Furthermore, we used the root and alias directives. Both of them append the request URL path to the local filesystem path. The difference is that root keeps the location prefix string, while alias doesn’t.

2.3. Adding the Rewrite Rules

The rewrite directive modifies the request URL path. We can set three arguments to rewrite:

  • regular expression to match the request URL path, where no match means no rewriting
  • replacement expression to transform the request URL path
  • optional flags

Next, we create some rewrite rules for the /api location:

rewrite ^/api/(.*) /service1/$1;
rewrite ^/service1/(.*) /service2/$1;
return 400;

Here we created two rewrite directives:

  • the first matches URLs starting with the /api string and replaces it with the /service1 string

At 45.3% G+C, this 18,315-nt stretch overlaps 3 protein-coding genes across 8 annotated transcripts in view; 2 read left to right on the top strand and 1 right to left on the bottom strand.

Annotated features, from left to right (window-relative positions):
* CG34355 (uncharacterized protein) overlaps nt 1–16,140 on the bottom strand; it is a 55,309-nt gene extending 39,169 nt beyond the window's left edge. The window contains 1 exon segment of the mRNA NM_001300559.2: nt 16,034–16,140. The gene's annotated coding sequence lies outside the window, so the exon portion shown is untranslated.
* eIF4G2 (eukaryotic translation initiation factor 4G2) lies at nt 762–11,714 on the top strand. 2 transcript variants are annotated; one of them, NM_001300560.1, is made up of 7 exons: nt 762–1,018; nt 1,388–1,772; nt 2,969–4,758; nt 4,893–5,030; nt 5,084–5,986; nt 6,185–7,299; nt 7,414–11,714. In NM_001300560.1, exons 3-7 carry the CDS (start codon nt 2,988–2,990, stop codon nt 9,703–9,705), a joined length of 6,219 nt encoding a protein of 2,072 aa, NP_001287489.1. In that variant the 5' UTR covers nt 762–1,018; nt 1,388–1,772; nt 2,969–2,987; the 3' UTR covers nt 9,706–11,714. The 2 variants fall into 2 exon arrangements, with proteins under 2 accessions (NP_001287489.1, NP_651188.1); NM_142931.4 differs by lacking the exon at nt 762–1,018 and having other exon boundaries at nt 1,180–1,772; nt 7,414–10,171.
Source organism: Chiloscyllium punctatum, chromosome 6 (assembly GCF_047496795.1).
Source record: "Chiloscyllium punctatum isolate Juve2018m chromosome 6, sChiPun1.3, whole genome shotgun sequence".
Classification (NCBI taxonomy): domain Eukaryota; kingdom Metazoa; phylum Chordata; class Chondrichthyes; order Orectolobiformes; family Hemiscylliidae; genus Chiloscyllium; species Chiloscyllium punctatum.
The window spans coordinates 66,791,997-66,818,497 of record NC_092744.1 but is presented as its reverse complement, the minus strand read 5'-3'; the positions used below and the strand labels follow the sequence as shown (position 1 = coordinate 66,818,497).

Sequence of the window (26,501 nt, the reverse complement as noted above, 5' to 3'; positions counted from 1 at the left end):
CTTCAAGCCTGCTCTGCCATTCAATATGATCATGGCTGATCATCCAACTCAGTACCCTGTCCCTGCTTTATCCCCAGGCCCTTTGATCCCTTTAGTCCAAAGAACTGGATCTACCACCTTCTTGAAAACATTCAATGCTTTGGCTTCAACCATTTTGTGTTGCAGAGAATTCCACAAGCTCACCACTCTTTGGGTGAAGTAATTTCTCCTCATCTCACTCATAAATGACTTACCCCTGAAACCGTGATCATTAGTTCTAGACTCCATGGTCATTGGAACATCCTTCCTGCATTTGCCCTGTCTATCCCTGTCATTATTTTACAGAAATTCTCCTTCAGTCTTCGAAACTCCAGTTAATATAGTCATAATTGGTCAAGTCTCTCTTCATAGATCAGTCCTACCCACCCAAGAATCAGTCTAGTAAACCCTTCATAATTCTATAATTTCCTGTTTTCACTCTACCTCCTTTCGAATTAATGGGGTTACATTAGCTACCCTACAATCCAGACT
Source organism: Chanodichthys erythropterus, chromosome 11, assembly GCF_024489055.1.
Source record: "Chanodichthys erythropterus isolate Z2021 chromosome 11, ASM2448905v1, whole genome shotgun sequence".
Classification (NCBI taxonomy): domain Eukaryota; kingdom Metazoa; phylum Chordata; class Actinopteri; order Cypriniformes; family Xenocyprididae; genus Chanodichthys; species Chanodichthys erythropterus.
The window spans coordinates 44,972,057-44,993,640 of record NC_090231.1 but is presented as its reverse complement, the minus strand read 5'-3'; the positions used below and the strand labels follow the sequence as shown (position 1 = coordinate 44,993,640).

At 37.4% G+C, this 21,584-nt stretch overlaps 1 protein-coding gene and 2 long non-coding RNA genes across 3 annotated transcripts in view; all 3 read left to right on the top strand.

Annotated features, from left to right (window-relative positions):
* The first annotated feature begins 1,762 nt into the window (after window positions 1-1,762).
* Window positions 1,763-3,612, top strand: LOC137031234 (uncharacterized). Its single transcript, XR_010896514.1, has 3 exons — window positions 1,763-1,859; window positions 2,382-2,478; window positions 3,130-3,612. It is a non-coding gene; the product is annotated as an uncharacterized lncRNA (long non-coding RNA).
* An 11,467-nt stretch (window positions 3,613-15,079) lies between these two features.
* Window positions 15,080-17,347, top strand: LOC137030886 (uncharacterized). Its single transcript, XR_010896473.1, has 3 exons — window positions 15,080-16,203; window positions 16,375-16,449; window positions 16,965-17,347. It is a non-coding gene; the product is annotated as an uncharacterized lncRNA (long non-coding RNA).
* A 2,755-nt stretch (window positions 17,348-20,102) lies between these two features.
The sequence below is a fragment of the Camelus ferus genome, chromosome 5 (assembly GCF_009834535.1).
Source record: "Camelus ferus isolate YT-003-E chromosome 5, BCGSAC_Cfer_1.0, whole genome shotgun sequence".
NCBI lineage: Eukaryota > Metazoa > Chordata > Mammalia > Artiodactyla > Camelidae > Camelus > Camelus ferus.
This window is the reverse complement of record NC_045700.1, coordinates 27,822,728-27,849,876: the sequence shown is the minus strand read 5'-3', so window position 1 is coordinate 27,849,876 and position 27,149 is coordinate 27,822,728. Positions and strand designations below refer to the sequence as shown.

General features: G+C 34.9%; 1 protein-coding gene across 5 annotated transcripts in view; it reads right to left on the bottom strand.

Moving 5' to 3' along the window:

• the second matches URLs starting with /service1 and replaces it with the /service2 string

Notably, we can capture parts of the request URL in the regular expression. To do this, we enclose the desired part in parentheses. After that, we can refer to it in the replacement expression as a variable. For example, the content matched in the first set of parentheses can be referred to as $1. Similarly, the content in the second set of parentheses is $2, and so on.

Furthermore, we added a return directive that will return an HTTP status code 400. This stands for bad request.

2.4. Testing the Configuration

Let’s see the complete server configuration:

server {
   listen 8000;
   rewrite_log on;

   location  /api {
      root /data;
      rewrite ^/api/(.*) /service1/$1;